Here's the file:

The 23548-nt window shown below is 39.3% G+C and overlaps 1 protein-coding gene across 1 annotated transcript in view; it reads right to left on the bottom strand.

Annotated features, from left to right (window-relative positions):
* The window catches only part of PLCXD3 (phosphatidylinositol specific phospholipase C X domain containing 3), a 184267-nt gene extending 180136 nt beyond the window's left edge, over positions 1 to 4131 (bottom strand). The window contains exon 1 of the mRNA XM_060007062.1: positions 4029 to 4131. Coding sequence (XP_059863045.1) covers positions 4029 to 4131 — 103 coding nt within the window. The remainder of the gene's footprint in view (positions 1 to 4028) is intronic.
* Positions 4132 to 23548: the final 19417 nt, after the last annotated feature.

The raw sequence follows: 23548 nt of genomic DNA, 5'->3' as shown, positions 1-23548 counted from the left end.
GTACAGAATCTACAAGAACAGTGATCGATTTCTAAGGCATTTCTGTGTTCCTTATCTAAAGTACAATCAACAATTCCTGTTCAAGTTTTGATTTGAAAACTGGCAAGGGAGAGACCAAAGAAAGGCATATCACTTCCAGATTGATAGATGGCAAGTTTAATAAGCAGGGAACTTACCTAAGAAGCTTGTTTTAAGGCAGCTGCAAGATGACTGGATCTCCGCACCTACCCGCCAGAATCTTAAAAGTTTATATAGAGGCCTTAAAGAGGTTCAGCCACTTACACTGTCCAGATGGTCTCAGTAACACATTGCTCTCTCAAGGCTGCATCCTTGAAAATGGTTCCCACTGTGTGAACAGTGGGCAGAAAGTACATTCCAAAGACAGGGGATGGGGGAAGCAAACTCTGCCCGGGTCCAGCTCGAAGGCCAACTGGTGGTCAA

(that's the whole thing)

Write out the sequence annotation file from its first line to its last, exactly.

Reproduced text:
The 23548-nt window shown below is 39.3% G+C and overlaps 1 protein-coding gene across 1 annotated transcript in view; it reads right to left on the bottom strand.

Annotated features, from left to right (window-relative positions):
* The window catches only part of PLCXD3 (phosphatidylinositol specific phospholipase C X domain containing 3), a 184267-nt gene extending 180136 nt beyond the window's left edge, over positions 1 to 4131 (bottom strand). The window contains exon 1 of the mRNA XM_060007062.1: positions 4029 to 4131. Coding sequence (XP_059863045.1) covers positions 4029 to 4131 — 103 coding nt within the window. The remainder of the gene's footprint in view (positions 1 to 4028) is intronic.
* Positions 4132 to 23548: the final 19417 nt, after the last annotated feature.

The raw sequence follows: 23548 nt of genomic DNA, 5'->3' as shown, positions 1-23548 counted from the left end.
GTACAGAATCTACAAGAACAGTGATCGATTTCTAAGGCATTTCTGTGTTCCTTATCTAAAGTACAATCAACAATTCCTGTTCAAGTTTTGATTTGAAAACTGGCAAGGGAGAGACCAAAGAAAGGCATATCACTTCCAGATTGATAGATGGCAAGTTTAATAAGCAGGGAACTTACCTAAGAAGCTTGTTTTAAGGCAGCTGCAAGATGACTGGATCTCCGCACCTACCCGCCAGAATCTTAAAAGTTTATATAGAGGCCTTAAAGAGGTTCAGCCACTTACACTGTCCAGATGGTCTCAGTAACACATTGCTCTCTCAAGGCTGCATCCTTGAAAATGGTTCCCACTGTGTGAACAGTGGGCAGAAAGTACATTCCAAAGACAGGGGATGGGGGAAGCAAACTCTGCCCGGGTCCAGCTCGAAGGCCAACTGGTGGTCAA